There is no shortage of media outlets for Richard and Linda. The story has been compelling enough to attract a fair coverage pattern: The St. Petersburg Times and Tampa Tribute have been joined, over the past two years, by Reason magazine, Nightline, the New York Times (that is, John Tierney), and National Review Online. The Cato Institute did a Policy Report. The coverage has been promising enough — Radley Balko’s NRO piece is illustrative. “Governor Bush should free Richard Paey. And Florida lawmakers should pass reforms to ensure that drug-war fanaticism no longer prevents sick people from getting the medication they need.” But the blessing of media coverage is its curse, too: the greater the snowball is, the less an ability to push it one way or another the person inside can muster.
This is particularly true when the person is wheelchair-bound and quite seemingly punished by Florida corrections for engaging Tierney and others. On the 19th Linda wrote that Richard’s worsening infections — causing sores “on all of his limbs” — were threatening the morphine pump connected to his spine. Under such circumstances he was unavailable for comment. But Linda conveyed Richard’s frustration with the coverage he received on Nightline. Richard, it must be noted, refused to plea bargain, which would have exempted him from jail time. His rationale — on 60 Minutes — was dual: it would have been impossible to get medicated as a plea-bargained felon; it would have been impossible to “regain that dignity I had lost.” Regardless, Richard was “upset that [Nightline] made it seem like he had regrets for not taking the deal. Richard said he made clear that he did everything he could do to avoid jail and that he was most hurt by how our family has suffered from his imprisonment and wishes he was home with us.”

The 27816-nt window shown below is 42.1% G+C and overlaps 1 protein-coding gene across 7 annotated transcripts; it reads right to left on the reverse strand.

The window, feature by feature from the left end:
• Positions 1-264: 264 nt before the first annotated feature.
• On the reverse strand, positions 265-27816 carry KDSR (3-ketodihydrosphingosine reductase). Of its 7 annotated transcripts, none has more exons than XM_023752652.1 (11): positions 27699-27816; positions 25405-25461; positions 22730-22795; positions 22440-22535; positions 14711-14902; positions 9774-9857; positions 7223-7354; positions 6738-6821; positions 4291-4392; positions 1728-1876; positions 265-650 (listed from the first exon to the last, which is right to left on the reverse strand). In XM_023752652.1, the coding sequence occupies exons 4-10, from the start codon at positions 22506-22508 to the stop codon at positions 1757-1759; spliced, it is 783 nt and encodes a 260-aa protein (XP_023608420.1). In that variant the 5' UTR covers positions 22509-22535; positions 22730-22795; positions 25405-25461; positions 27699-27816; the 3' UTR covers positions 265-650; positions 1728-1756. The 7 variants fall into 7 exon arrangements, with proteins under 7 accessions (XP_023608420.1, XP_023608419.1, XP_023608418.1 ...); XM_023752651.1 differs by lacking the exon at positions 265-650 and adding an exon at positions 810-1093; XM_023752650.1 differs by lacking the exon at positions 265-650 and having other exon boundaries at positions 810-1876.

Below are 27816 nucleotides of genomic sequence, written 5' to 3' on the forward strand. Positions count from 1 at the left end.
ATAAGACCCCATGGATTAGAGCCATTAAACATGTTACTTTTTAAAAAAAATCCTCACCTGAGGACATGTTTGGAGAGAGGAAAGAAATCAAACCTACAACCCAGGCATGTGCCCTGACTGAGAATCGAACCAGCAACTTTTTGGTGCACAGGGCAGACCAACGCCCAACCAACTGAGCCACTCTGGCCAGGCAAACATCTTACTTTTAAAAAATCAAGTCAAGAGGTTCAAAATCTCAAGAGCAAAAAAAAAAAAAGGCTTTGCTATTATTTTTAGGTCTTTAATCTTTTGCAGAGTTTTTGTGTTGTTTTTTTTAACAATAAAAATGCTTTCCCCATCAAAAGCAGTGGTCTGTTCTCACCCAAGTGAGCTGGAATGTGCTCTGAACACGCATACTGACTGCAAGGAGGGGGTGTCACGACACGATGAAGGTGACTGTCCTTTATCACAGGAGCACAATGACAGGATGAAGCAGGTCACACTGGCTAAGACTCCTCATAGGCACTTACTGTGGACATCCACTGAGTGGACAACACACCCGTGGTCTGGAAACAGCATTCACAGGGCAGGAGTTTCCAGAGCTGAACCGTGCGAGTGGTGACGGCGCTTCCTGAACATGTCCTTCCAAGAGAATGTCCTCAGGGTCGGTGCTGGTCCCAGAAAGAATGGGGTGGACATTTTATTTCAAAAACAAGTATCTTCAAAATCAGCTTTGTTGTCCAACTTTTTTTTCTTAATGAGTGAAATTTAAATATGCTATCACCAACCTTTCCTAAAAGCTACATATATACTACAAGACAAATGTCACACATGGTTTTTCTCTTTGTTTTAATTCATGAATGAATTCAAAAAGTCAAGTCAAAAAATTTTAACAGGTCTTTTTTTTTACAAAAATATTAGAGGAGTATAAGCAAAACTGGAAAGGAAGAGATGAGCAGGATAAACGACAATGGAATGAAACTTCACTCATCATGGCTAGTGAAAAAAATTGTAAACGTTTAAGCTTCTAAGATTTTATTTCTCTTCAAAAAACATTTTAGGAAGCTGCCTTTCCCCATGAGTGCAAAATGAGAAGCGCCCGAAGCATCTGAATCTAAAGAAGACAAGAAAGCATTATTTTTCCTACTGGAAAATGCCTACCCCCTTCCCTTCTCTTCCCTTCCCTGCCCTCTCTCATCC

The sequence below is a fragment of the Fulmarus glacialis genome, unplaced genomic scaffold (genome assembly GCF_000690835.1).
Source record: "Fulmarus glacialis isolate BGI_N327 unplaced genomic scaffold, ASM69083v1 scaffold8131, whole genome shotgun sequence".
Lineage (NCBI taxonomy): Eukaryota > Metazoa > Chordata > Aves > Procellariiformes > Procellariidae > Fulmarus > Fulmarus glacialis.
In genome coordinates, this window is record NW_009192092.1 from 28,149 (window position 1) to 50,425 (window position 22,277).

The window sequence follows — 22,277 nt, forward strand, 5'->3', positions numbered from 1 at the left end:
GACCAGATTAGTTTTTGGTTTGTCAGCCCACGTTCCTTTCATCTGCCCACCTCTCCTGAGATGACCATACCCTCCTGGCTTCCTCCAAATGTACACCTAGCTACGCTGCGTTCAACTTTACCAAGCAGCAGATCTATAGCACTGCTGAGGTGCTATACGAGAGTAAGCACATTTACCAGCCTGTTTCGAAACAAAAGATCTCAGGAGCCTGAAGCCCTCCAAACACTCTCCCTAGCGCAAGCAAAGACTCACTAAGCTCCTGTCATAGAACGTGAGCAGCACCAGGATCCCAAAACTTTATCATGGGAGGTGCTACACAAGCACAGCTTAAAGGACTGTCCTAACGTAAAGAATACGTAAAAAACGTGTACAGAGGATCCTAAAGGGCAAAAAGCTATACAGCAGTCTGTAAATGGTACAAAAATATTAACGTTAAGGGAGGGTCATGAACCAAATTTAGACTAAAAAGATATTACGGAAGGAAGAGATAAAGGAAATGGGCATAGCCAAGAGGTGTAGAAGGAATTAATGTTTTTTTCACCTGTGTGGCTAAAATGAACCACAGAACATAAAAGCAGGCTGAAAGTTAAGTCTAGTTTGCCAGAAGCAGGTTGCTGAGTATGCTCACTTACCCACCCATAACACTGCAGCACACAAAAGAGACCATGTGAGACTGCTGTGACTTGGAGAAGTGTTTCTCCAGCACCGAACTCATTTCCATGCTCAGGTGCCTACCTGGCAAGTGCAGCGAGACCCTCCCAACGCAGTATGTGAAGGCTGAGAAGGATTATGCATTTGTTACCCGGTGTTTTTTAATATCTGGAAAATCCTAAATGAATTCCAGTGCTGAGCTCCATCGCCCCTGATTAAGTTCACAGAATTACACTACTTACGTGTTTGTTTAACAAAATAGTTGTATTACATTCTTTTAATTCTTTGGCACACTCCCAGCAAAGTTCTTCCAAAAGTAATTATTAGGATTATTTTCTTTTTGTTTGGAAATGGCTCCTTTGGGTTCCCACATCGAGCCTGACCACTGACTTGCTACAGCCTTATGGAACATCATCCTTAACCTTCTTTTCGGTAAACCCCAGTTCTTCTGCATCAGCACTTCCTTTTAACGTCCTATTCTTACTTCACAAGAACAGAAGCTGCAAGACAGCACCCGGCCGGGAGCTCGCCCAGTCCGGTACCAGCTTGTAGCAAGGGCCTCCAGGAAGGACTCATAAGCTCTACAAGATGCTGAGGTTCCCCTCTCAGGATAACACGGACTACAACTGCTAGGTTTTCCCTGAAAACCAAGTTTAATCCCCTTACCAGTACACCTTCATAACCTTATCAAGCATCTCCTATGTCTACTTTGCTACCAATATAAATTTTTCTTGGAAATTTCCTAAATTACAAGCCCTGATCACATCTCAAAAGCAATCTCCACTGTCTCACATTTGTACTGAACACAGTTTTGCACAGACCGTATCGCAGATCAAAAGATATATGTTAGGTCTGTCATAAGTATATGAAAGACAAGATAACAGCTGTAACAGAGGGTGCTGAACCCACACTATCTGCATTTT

NONE OF WHICH IS to say, of course, that negotiating the forced plays and concentrated stakes of prime-time celebrity leaves Richard and Linda bitter. Linda “felt Nightline did a lot for the issues Rich’s case presented and in general it was a good show. We want the publicity to help stop the manner in which chronic pain patients are treated in this country,” she insisted. For those with enduring interest, Linda pointed to an Austrian film documentary outfit, called Cronos, which is covering Richard in what she considers fine style. “Cronos has dedicated many hours and resources to obtaining a complete picture of what has happened to us. They are professional in their filming but most importantly they care about their responsibility to our story […]. I trust them in telling any aspect of our story they so chose to tell.”